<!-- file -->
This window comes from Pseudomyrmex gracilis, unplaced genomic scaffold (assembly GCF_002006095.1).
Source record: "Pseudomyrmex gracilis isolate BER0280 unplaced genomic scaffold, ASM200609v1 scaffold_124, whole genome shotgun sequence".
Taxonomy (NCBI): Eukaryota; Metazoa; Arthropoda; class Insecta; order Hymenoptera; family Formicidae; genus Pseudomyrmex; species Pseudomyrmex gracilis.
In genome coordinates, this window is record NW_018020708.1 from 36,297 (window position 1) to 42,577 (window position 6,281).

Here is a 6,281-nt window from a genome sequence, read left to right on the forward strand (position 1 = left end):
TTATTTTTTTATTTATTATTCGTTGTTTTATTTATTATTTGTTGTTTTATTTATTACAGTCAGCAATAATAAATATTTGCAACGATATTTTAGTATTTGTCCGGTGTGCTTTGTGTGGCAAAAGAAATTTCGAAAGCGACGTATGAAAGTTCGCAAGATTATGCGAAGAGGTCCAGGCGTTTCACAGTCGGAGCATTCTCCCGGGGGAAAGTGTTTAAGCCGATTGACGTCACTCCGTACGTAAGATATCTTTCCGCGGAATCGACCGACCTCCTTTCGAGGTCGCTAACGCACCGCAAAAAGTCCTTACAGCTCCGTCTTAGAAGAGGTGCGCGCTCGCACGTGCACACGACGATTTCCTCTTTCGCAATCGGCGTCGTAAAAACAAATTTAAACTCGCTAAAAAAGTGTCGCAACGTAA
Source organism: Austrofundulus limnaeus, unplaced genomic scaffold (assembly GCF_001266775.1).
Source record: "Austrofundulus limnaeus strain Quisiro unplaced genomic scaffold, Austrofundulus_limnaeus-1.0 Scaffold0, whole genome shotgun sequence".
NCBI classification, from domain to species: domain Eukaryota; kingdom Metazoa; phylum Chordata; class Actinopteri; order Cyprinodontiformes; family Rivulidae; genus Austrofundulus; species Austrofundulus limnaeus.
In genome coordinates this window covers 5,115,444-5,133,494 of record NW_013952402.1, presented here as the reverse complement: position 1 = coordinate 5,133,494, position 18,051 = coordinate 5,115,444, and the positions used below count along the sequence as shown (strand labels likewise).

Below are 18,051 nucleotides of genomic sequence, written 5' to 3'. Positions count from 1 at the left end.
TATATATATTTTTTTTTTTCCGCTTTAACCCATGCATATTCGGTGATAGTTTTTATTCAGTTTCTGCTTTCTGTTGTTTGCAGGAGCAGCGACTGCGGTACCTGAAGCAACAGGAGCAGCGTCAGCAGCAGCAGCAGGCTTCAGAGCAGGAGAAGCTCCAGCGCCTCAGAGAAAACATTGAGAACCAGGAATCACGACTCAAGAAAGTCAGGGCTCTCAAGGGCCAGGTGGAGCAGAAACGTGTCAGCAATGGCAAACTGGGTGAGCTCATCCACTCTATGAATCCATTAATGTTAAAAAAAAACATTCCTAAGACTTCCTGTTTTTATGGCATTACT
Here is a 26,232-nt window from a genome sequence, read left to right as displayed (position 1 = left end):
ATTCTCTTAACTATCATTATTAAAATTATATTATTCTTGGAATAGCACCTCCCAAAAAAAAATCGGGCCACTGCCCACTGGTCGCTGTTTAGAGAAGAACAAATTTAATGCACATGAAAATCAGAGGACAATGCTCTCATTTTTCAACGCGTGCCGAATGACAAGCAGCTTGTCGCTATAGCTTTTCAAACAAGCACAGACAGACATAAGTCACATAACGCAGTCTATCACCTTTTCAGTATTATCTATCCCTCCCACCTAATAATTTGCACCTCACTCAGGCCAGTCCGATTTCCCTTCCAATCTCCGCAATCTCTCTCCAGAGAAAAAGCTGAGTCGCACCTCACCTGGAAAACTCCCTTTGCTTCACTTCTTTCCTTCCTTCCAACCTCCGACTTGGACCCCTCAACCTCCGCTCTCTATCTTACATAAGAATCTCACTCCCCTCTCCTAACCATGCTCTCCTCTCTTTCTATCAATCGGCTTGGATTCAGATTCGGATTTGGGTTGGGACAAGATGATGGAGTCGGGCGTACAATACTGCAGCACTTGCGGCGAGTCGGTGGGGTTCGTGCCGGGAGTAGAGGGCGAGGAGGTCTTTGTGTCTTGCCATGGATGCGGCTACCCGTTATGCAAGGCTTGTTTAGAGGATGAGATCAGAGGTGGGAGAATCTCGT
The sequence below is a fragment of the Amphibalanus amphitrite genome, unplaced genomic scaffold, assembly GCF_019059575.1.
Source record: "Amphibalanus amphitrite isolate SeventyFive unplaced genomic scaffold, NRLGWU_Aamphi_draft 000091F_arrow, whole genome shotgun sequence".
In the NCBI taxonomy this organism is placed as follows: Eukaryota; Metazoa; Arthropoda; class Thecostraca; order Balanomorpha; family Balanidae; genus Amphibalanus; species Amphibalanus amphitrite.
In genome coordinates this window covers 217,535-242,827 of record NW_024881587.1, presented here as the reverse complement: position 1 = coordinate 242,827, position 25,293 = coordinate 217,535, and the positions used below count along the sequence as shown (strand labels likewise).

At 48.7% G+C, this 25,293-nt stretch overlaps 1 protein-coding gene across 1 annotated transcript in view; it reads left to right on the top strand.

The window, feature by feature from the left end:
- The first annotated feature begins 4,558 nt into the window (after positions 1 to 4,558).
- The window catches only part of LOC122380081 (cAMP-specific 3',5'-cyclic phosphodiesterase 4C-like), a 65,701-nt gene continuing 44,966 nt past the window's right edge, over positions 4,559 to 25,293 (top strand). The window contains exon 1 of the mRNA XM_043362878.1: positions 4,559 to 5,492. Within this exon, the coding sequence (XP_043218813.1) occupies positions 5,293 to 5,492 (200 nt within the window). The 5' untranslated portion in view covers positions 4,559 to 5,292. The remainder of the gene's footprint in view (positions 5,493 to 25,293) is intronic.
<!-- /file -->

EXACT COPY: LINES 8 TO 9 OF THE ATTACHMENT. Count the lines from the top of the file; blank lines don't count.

Source record: "Austrofundulus limnaeus strain Quisiro unplaced genomic scaffold, Austrofundulus_limnaeus-1.0 Scaffold0, whole genome shotgun sequence".
NCBI classification, from domain to species: domain Eukaryota; kingdom Metazoa; phylum Chordata; class Actinopteri; order Cyprinodontiformes; family Rivulidae; genus Austrofundulus; species Austrofundulus limnaeus.